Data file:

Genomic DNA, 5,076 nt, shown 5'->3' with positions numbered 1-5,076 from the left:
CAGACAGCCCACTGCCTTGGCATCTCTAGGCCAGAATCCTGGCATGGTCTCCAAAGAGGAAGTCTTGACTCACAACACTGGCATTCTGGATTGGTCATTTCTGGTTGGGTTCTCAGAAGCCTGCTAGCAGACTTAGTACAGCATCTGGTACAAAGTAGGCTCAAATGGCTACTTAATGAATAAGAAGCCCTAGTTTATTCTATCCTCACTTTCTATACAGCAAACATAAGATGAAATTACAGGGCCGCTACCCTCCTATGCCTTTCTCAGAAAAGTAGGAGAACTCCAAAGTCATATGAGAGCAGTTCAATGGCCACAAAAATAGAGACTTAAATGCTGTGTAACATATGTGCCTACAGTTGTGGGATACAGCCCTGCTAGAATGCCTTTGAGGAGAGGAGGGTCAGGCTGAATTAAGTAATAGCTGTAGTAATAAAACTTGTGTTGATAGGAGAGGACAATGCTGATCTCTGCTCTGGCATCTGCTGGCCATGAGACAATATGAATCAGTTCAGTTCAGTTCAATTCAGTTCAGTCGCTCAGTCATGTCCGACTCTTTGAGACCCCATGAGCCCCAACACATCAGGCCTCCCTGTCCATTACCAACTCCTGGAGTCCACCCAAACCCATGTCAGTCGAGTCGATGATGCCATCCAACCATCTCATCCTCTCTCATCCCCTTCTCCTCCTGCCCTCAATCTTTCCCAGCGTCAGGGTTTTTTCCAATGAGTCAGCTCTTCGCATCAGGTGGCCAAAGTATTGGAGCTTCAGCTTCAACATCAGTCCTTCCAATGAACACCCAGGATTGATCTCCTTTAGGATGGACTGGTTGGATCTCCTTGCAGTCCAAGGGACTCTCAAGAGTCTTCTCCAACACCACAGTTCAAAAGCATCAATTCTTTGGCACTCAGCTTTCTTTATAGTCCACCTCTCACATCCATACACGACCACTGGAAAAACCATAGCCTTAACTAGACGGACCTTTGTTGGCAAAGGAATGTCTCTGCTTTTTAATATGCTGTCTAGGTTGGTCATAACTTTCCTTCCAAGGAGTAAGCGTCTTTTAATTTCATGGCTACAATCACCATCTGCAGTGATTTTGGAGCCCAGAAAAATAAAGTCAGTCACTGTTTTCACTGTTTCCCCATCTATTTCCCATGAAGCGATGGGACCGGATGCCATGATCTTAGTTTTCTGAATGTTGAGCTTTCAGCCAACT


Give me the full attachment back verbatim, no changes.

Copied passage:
Genomic DNA, 5,076 nt, shown 5'->3' with positions numbered 1-5,076 from the left:
CAGACAGCCCACTGCCTTGGCATCTCTAGGCCAGAATCCTGGCATGGTCTCCAAAGAGGAAGTCTTGACTCACAACACTGGCATTCTGGATTGGTCATTTCTGGTTGGGTTCTCAGAAGCCTGCTAGCAGACTTAGTACAGCATCTGGTACAAAGTAGGCTCAAATGGCTACTTAATGAATAAGAAGCCCTAGTTTATTCTATCCTCACTTTCTATACAGCAAACATAAGATGAAATTACAGGGCCGCTACCCTCCTATGCCTTTCTCAGAAAAGTAGGAGAACTCCAAAGTCATATGAGAGCAGTTCAATGGCCACAAAAATAGAGACTTAAATGCTGTGTAACATATGTGCCTACAGTTGTGGGATACAGCCCTGCTAGAATGCCTTTGAGGAGAGGAGGGTCAGGCTGAATTAAGTAATAGCTGTAGTAATAAAACTTGTGTTGATAGGAGAGGACAATGCTGATCTCTGCTCTGGCATCTGCTGGCCATGAGACAATATGAATCAGTTCAGTTCAGTTCAATTCAGTTCAGTCGCTCAGTCATGTCCGACTCTTTGAGACCCCATGAGCCCCAACACATCAGGCCTCCCTGTCCATTACCAACTCCTGGAGTCCACCCAAACCCATGTCAGTCGAGTCGATGATGCCATCCAACCATCTCATCCTCTCTCATCCCCTTCTCCTCCTGCCCTCAATCTTTCCCAGCGTCAGGGTTTTTTCCAATGAGTCAGCTCTTCGCATCAGGTGGCCAAAGTATTGGAGCTTCAGCTTCAACATCAGTCCTTCCAATGAACACCCAGGATTGATCTCCTTTAGGATGGACTGGTTGGATCTCCTTGCAGTCCAAGGGACTCTCAAGAGTCTTCTCCAACACCACAGTTCAAAAGCATCAATTCTTTGGCACTCAGCTTTCTTTATAGTCCACCTCTCACATCCATACACGACCACTGGAAAAACCATAGCCTTAACTAGACGGACCTTTGTTGGCAAAGGAATGTCTCTGCTTTTTAATATGCTGTCTAGGTTGGTCATAACTTTCCTTCCAAGGAGTAAGCGTCTTTTAATTTCATGGCTACAATCACCATCTGCAGTGATTTTGGAGCCCAGAAAAATAAAGTCAGTCACTGTTTTCACTGTTTCCCCATCTATTTCCCATGAAGCGATGGGACCGGATGCCATGATCTTAGTTTTCTGAATGTTGAGCTTTCAGCCAACT